Editorial #123

I recently started playing floorball here in Lund. Every monday evening my team plays a game against another nation or union. Six people in each team with four on the pitch. 30 minute games, open nets, a rink surrounding us. It really is, without hesitation, the most intense and fun half-hour one can have. Honestly, I cannot say I have been very athletic during my first year of studying. Sure, I have been exercising regularly; hitting the gym three times per week, or running six km in Stadsparken, once in a while, listening to music, but that has not quite helped me to get rid of the excessive energy that is gathered when being still for hours and hours under dim lights late at night, studying for some exam.

Neither of those types of exercises help you to completely forget about the outside world and give the brain time for well needed rest. Though, when I am playing floorball, football, or squash, nothing else is on my mind except for chasing the ball around, trying to score a point. During that intense period of time, I am acting impulsively, taking action by using knowledge that has been layered in my body since my first football practice at the age of four. And the fun of the game makes me forget how exhausting it really is to be extremely and uninteruptedly focused, both physically and mentally, for about thirty minutes. When the referee ends the game, fatigue washes over me like a powerful wave, either accompanied by pure happiness over a win, or feelings of devastating darkness over a loss.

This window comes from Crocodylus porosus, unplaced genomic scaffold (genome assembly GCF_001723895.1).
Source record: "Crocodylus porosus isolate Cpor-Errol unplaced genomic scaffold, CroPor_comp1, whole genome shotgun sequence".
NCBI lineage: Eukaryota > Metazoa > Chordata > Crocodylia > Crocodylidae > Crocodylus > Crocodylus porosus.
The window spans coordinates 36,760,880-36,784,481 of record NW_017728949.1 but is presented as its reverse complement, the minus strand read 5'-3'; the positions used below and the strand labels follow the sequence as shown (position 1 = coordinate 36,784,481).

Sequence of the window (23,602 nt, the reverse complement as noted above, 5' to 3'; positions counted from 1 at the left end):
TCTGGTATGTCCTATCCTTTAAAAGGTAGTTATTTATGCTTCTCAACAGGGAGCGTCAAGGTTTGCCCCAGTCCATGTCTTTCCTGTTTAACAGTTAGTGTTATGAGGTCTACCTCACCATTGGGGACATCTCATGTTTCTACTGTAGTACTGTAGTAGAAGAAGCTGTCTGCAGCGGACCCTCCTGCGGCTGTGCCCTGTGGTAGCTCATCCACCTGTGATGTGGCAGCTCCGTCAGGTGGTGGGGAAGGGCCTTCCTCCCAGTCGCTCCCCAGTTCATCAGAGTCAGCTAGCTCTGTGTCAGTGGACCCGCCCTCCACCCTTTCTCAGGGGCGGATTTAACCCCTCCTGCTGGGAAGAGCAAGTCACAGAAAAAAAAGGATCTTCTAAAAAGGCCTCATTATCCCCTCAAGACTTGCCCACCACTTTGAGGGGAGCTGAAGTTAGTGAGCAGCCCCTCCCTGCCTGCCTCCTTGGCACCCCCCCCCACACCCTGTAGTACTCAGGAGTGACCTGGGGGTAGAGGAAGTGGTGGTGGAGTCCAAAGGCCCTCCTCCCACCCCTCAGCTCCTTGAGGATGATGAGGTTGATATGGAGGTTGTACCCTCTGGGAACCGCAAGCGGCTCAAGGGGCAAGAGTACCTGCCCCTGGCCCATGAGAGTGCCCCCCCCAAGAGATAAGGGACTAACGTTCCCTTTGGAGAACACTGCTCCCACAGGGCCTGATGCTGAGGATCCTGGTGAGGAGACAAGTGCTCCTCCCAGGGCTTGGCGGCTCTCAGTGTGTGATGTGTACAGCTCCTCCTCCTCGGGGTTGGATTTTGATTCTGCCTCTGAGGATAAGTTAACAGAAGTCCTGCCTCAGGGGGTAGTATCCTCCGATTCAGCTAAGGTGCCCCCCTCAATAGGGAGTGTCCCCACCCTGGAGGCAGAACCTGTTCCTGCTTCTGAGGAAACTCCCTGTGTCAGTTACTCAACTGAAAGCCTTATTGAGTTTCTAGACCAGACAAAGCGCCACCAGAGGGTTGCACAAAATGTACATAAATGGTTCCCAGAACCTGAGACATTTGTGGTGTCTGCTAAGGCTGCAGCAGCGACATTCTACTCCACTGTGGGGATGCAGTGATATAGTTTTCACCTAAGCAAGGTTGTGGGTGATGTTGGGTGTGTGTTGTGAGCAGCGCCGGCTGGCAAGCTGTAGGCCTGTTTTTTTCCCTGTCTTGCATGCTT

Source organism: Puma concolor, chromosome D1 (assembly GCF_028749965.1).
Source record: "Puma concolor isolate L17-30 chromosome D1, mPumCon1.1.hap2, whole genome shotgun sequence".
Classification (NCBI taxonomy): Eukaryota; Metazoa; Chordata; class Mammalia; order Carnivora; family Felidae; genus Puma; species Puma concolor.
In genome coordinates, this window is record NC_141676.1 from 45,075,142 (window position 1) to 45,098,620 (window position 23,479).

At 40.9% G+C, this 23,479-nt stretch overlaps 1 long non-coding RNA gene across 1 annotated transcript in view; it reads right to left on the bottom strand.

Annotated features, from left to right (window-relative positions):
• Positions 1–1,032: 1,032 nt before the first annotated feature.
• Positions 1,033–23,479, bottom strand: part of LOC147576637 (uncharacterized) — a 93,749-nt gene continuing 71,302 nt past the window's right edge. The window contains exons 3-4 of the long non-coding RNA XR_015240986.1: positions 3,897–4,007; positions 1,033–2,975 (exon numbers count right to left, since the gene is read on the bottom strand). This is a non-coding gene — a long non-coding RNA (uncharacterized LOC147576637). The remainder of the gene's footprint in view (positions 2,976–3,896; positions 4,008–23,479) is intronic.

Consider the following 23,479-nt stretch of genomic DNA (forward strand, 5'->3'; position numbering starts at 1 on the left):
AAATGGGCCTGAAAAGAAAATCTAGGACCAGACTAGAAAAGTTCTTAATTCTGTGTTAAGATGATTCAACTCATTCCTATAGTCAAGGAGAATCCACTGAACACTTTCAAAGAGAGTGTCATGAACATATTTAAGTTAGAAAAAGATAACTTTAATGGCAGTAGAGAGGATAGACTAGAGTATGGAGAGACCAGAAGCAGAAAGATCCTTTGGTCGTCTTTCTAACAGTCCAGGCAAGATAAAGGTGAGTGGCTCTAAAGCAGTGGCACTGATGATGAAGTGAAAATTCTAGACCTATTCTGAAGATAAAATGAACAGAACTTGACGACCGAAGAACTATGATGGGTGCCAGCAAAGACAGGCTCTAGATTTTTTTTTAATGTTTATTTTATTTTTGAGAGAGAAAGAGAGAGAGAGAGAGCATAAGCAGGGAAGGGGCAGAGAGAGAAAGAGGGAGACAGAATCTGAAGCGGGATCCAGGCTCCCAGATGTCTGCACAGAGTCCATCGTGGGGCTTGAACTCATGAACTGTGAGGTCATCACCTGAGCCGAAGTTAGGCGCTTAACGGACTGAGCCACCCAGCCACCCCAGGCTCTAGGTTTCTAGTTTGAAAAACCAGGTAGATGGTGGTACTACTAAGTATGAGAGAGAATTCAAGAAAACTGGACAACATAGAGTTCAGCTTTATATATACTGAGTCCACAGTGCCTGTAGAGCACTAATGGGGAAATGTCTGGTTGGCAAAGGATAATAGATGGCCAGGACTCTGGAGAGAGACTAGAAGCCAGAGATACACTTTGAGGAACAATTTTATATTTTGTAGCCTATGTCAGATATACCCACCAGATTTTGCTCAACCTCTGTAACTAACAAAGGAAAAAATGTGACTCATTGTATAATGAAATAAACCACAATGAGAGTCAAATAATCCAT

The sense of Deja-vu is strong when coming home late after a game, realising that another school day is just around the corner. An empty feeling in your gut. Longing for the sensation of being back in the rink in the middle of the inferno that is the playing field. I am trying to go to sleep, but the adrenaline is still pumping through my veins and I find myself staring at the television but cannot comprehend what the programme is about. The feeling I have had so many times before, just like when I, in my early teenage years, played ice hockey games on sunday evenings and came home to watch a Beck-movie.

After a few games and practices I have now realised that I am in an athletic mode again. After too many years of performing half heartedly at the gym, I am back on track. Because being athletic is not about wearing certain clothes when running, or eating nutrition bars and drinking protein shakes. It is about pushing yourself to places you thought you were never able to reach. To give your fullest and manage a situation even though your brain is telling you to quit.

In this issue of Nådiga Lundtan we get to read about inspiring people who sacrifice time and energy on missions they believe in, when people have told them it was impossible. People who have travelled through darkness to reach the light. I hope you will enjoy your reading!

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